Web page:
Researchers are looking into the differences between the 2015 El Niño and the 1997 El Niño. (Credit: NASA)
Because of the powerful effects they can have on established regional weather patterns, especially with respect to rainfall, scientists have worked hard to study and predict El Niño events and their potential outcomes. In a release from NASA, researchers show data that enable them to distinguish the El Niño event of 1997 to 1998 from the El Niño event of 2015, revealing each weather event, while still classified as an El Niño, as having unique properties.
Whereas the 1997 to 1998 event began with colder-than-average sea surface temperatures, the 2015 El Niño event began with warmer-than-average temperatures. In addition, each El Niño was distributed differently over the Pacific Ocean.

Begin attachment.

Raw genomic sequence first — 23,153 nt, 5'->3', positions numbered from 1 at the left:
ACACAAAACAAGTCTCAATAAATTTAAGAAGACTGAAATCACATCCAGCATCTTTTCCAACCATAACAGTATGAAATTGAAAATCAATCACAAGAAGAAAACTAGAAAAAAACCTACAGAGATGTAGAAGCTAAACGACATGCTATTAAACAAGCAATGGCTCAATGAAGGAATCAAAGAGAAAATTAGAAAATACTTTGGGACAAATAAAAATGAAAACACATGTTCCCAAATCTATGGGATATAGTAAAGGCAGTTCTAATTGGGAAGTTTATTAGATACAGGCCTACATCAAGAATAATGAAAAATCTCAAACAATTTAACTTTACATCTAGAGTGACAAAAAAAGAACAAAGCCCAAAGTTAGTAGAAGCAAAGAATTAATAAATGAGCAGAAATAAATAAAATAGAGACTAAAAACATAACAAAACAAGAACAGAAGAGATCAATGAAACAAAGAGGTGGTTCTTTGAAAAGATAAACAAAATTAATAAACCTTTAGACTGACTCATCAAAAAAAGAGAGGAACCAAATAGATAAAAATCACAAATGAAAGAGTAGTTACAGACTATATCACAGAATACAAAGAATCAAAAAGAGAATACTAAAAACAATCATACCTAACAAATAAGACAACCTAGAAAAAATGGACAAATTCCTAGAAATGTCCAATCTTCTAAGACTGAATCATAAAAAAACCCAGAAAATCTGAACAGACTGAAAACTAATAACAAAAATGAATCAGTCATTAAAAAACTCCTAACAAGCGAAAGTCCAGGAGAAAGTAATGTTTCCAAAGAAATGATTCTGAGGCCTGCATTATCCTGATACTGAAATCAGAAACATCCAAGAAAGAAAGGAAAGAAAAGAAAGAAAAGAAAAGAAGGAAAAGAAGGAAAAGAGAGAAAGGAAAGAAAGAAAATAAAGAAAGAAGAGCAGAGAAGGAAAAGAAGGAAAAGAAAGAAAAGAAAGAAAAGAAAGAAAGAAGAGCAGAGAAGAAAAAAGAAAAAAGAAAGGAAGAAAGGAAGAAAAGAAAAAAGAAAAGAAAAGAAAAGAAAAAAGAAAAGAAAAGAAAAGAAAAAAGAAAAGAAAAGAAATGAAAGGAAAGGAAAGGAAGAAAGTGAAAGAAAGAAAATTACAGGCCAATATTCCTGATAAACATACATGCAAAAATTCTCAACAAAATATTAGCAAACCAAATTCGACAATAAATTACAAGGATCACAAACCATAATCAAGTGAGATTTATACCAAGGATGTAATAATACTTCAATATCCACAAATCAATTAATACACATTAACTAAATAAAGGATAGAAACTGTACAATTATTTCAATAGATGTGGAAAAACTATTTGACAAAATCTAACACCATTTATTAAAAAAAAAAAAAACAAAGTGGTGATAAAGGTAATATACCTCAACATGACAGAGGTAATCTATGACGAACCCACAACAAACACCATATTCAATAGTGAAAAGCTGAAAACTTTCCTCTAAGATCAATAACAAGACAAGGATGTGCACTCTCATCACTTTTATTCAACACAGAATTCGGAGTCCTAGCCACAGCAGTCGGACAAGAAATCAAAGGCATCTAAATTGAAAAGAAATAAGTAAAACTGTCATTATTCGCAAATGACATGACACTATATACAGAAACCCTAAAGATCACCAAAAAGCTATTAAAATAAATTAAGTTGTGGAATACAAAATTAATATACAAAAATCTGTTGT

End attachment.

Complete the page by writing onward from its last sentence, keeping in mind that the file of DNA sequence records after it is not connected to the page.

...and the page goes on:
To examine the differences between the two El Niño events, scientists used information from ocean buoys, satellite images and atmospheric models. This input was used to inform the Goddard Space Flight Center’s computer models of the events.
Seasonal forecasts of El Niño behavior took 18 hours to complete and used 9 Terabytes of data. The 2015 El Niño model suggests that normal sea surface temperatures should return by June of 2016.
Top image: Researchers are looking into the differences between the 2015 El Niño and the 1997 El Niño. (Credit: NASA)